By Fredrick P. Niemann, Esq. of Hanlon Niemann & Wright, a Freehold, NJ Estate Planning Attorney
The traditional family structure in which most of us grew up in is gone…forever. And, with it, too, is traditional estate planning.
With soaring divorce and re-marriage rates, unmarried partners, and children from more than one marriage, many people are both step-parent and co-parent. If you’re one of them, your estate-planning decisions must account not only your biological children, but also any step-children and new spouses. Unfortunately, even the best-intentioned parents can unwittingly make mistakes that put themselves and their families in jeopardy.
In Parts One and Two of this article, we’ll address three of the biggest ways this can happen…
1) Joint Accounts – Sometimes, when aging parents name an adult child as a signatory on an account, the child is often named joint owner rather than co-signatory. And this can cause major problems.
If the child is named in a lawsuit, for example, the assets could vanish. And adding only one child to an account could cause tremendous family conflict with other children.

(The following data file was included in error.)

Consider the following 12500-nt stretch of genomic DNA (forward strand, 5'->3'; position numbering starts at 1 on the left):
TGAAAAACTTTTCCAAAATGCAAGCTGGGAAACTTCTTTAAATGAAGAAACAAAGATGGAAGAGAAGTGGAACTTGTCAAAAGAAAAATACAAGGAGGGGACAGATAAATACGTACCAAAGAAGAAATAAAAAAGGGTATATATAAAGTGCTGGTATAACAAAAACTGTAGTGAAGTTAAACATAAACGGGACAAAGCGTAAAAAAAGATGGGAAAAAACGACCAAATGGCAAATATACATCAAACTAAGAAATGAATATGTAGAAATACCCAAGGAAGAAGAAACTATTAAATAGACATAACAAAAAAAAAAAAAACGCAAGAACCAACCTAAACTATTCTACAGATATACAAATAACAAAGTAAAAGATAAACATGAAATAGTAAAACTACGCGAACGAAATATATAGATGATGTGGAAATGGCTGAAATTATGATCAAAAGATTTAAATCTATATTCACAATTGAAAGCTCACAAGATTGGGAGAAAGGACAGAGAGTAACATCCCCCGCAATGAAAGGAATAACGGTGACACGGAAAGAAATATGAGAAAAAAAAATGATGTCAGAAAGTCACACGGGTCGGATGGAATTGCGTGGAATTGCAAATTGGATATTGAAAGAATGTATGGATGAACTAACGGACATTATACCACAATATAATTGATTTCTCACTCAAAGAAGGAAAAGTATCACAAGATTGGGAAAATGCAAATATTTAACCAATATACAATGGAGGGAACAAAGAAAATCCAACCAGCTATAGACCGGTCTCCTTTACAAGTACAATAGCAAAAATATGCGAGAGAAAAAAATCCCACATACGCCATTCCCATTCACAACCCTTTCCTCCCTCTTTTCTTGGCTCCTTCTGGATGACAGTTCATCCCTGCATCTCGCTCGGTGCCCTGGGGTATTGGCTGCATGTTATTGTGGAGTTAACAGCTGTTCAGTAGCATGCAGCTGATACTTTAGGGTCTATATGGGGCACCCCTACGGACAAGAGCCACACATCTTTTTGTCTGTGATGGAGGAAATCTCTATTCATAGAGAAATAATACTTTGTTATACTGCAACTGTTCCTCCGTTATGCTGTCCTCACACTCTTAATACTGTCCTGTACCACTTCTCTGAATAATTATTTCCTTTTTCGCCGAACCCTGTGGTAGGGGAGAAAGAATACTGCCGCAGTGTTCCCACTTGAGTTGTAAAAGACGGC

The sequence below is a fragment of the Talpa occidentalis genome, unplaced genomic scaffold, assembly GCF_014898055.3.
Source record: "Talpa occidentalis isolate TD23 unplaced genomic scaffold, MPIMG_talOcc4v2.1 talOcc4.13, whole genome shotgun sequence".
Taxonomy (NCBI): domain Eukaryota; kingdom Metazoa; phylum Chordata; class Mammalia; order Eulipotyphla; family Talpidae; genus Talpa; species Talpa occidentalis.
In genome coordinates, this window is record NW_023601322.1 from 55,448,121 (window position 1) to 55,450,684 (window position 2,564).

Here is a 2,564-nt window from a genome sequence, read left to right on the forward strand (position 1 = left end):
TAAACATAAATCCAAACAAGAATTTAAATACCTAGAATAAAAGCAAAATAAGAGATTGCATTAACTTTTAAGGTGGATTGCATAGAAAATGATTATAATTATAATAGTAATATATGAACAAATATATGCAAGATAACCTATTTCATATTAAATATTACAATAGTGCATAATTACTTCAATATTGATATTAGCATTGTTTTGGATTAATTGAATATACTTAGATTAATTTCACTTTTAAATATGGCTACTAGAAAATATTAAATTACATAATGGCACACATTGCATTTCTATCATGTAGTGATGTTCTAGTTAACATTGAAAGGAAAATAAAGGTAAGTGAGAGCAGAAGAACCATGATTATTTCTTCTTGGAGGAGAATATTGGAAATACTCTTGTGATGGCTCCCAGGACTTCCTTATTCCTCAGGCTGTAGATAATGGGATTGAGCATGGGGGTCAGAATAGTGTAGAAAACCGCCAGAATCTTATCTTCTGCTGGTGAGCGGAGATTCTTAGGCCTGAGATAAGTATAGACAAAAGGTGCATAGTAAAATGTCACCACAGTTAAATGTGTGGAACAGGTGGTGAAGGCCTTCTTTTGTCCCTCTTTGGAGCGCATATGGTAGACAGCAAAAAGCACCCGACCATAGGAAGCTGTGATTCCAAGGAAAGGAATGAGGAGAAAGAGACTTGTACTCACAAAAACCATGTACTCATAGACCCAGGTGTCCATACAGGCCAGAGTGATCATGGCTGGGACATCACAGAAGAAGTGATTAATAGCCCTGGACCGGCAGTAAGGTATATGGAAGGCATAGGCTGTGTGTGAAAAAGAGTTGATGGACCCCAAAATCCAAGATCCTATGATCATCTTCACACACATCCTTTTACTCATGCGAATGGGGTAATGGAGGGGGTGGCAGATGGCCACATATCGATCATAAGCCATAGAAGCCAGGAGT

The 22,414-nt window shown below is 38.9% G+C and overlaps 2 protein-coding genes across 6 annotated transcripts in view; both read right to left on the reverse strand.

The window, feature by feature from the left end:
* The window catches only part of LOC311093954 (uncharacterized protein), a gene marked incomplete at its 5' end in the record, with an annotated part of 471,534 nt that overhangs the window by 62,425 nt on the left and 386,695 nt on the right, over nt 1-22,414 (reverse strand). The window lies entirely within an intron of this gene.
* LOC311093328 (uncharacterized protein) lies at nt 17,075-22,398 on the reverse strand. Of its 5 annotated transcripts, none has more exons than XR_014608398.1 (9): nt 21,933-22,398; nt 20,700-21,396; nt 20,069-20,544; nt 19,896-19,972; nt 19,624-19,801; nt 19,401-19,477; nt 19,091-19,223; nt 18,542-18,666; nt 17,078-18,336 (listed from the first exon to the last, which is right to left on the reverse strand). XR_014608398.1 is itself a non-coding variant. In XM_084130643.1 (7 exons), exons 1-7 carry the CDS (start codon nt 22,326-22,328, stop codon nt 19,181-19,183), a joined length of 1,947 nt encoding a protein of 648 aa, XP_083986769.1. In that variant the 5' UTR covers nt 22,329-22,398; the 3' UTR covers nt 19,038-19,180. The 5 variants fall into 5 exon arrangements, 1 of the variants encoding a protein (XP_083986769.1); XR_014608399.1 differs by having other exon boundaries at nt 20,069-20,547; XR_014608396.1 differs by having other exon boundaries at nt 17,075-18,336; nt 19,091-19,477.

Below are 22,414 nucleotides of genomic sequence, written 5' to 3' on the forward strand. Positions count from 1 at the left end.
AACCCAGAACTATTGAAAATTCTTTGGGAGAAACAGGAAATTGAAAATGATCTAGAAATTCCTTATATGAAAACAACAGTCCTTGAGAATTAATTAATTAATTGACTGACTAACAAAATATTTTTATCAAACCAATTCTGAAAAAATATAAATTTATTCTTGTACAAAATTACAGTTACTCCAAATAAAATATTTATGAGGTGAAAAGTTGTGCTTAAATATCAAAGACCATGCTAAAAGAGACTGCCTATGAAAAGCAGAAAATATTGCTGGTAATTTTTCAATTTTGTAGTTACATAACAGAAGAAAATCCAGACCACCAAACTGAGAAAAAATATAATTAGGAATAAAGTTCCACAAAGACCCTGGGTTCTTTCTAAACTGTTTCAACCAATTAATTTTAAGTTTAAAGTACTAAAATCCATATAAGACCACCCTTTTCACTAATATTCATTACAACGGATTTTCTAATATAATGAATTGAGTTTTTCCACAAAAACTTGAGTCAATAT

An adult child who’s a joint account-owner (with a parent) usually receives all assets upon the parent’s death. But if the parent’s intention has been to provide for more than one child…the others lose out. (However, attorneys usually don’t…because the family will probably end up in court!)
If you want more than one child to receive assets, you may need a trust naming the specific children as beneficiaries.
2) Beneficiary Designations – Parents should think carefully before naming a child as the beneficiary of a retirement account, insurance policy, or other asst. If the child is a minor, for example, the court may appoint a guardian. You might also forget to update beneficiary forms to account for new children, whether through birth, adoption, or re-marriage.
Divorced parents are yet a whole different issue. They should review designation changes with an estate planning attorney, to ensure that assets intended for children or a new spouse don’t end up with a former spouse. Remember – a will disinheriting a former spouse while legal, creates problems if the beneficiary designations haven’t changed!
To discuss your NJ Estate Planning matter, please contact Fredrick P. Niemann, Esq. toll-free at (855) 376-5291 or email him at firstname.lastname@example.org. Please ask us about our video conferencing consultations if you are unable to come to our office.